Internet Filtering in Authoritarian Regimes

Interesting research: Sebastian Hellmeier, "The Dictator's Digital Toolkit: Explaining Variation in Internet Filtering in Authoritarian Regimes," Politics & Policy, 2016 (full paper is behind a paywall):

Abstract: Following its global diffusion during the last decade, the Internet was expected to become a liberation technology and a threat for autocratic regimes by facilitating collective action. Recently, however, autocratic regimes took control of the Internet and filter online content. Building on the literature concerning the political economy of repression, this article argues that regime characteristics, economic conditions, and conflict in bordering states account for variation in Internet filtering levels among autocratic regimes. Using OLS-regression, the article analyzes the determinants of Internet filtering as measured by the Open Net Initiative in 34 autocratic regimes. The results show that monarchies, regimes with higher levels of social unrest, regime changes in neighboring countries, and less oppositional competition in the political arena are more likely to filter the Internet. The article calls for a systematic data collection to analyze the causal mechanisms and the temporal dynamics of Internet filtering.

Posted on January 13, 2017 at 6:48 AM • 22 Comments

Comments

WinterJanuary 13, 2017 6:59 AM

Might I summarize this list as the more unstable an autocratic regime, the more internet filtering it will apply?

This is nothing new. The same can be said of censorship, free press suppression, and murdering political opponents.

User behint company's filterJanuary 13, 2017 7:19 AM

But what about companies/corporates who filter employee's accesses from office networks to internet? Isn't is the same?

E.M.H.January 13, 2017 8:19 AM

"But what about companies/corporates who filter employee's accesses from office networks to internet? Isn't is the same?"

Before responding, I have to say I actually understand this frustration. When onsite outside my office, I've had to deal with this, and needing internet access for things like Technet and the like is necessary at times. Not all internet access is used for goofing off.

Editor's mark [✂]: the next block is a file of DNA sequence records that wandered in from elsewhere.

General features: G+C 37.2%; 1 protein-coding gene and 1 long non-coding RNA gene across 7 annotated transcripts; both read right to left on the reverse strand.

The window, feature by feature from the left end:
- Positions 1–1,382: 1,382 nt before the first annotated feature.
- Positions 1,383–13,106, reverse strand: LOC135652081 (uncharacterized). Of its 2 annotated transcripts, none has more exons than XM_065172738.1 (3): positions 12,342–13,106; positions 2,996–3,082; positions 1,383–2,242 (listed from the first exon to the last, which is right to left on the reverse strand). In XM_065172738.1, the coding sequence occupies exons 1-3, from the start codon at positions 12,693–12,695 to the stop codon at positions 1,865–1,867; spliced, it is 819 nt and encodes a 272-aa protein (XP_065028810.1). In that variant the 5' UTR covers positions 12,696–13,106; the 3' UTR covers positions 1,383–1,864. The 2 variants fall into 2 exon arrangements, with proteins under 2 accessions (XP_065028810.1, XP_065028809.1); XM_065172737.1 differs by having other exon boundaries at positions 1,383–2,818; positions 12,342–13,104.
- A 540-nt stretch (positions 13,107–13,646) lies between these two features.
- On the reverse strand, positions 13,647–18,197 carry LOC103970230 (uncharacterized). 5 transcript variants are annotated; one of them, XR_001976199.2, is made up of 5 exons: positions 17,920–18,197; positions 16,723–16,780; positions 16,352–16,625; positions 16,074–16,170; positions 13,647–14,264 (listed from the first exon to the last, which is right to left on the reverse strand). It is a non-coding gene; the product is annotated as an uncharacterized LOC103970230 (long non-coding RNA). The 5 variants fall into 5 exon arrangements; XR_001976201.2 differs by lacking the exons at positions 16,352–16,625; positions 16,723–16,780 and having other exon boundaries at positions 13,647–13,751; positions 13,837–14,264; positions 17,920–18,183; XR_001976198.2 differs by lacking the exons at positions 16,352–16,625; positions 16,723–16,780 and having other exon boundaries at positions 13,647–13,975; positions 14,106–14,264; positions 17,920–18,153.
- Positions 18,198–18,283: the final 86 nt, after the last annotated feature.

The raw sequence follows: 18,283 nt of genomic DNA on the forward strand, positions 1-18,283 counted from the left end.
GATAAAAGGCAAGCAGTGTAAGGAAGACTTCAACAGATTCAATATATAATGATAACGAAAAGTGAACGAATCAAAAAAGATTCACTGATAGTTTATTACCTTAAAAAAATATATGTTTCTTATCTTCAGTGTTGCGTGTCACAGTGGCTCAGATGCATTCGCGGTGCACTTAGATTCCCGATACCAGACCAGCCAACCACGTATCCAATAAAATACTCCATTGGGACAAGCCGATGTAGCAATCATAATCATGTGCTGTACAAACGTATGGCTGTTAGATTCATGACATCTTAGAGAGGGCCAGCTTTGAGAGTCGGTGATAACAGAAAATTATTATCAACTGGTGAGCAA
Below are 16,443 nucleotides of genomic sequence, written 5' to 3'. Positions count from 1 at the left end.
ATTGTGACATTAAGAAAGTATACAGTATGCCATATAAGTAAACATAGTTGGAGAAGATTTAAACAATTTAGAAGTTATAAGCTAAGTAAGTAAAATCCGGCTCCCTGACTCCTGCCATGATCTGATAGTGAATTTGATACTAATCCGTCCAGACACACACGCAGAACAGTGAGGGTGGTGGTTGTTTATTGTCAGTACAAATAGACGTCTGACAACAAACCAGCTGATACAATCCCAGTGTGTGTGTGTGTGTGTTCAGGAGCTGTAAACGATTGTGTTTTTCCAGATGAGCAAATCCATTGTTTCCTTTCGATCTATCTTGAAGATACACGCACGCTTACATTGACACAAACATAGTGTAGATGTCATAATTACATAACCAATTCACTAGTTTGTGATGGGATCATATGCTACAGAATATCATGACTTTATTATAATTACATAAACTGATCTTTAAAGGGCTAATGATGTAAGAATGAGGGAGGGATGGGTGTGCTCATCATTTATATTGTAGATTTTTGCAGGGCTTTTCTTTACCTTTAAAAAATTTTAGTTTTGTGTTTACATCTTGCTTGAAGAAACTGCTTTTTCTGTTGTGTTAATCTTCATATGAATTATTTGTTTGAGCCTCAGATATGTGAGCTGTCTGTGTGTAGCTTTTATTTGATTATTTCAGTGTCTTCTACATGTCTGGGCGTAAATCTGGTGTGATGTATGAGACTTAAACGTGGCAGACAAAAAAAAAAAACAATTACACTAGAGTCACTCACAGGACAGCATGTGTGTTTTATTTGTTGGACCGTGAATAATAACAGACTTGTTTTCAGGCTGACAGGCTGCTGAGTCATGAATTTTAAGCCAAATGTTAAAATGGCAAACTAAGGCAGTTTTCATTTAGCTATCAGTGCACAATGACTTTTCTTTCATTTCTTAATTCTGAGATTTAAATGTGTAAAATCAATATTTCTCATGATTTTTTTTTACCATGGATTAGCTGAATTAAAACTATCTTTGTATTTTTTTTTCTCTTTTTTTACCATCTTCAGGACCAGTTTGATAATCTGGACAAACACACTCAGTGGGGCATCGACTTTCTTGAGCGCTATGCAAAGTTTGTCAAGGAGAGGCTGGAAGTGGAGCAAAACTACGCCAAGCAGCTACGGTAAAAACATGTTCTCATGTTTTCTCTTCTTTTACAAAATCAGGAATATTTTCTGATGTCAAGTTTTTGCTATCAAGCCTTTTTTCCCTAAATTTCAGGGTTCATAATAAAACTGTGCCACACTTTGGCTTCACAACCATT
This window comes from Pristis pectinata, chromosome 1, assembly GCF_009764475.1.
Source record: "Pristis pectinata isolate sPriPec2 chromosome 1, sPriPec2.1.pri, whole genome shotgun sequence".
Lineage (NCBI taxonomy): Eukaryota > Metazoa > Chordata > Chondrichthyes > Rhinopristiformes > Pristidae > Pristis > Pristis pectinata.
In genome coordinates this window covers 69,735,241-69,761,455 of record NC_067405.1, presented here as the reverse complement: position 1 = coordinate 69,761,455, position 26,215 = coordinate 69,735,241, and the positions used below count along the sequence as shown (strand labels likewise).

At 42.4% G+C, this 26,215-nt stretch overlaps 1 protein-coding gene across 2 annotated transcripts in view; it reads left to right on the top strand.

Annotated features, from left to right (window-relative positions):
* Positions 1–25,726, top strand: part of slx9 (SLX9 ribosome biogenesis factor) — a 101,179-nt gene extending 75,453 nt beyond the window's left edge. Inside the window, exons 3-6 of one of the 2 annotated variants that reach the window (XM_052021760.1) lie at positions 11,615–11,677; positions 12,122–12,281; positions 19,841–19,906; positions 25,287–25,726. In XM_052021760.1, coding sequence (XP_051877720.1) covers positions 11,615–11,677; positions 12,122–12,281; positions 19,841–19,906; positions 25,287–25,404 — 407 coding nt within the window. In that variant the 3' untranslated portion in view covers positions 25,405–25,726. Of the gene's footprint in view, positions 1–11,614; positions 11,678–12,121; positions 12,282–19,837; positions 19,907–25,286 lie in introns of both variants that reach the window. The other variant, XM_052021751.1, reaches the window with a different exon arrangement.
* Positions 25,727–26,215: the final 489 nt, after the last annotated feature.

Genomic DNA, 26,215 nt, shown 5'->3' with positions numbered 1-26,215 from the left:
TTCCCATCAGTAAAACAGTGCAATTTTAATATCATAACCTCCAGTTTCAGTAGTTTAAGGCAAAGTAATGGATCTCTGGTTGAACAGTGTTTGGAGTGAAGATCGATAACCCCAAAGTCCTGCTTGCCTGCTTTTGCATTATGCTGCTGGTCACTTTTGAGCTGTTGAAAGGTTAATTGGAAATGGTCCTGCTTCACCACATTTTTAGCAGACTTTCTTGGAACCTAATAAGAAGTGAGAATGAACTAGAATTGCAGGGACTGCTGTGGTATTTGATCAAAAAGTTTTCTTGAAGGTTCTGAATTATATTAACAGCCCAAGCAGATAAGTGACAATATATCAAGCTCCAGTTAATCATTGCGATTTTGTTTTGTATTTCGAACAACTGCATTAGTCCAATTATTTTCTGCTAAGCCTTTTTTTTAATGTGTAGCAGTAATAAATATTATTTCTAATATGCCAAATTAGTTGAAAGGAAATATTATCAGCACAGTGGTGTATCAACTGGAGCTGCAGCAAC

But that said, the answer is still "No", it's not the same. The difference is that corporate blocks are to manage what happens at work. Authoritarian regime blocks are to control how a citizens lives.

TrentJanuary 13, 2017 8:58 AM

> ... filter employee's accesses from office networks to internet? Isn't is the same?

Only if you see no difference between "the privacy of my own home" and "the privacy of my open plan office under the jurisdiction of my employment contract".

My InfoJanuary 13, 2017 10:33 AM

Re: "Internet Filtering in Authoritarian Regimes"

The entire Internet is a red-light district. If it has to be "filtered" or if you have to "ask" for "unfiltered" access, it is already in the toilet.

The vast majority of "filtered" content is patently offensive pornography such as Playboy, goatse, etc., etc. which objectivizes mostly women for the pleasure of mostly men and really has no redeeming qualities whatsoever that would be upbuilding in any way for society in general.

The rest of us are sick of the sirs and ma'ams, the cheap hotels, the strip clubs, the brothels, the bathhouses, the phone sex, the chat rooms, the meet-up apps like Grindr and Tindr, the Internet pharmacies that sell sex "pheromones" and steroids, the spiking of others' food and drink with various controlled substances purchased over the internet, the child pornography, all the sex trade conducted over the Internet, the human trafficking and forced prostitution, and so on and so forth.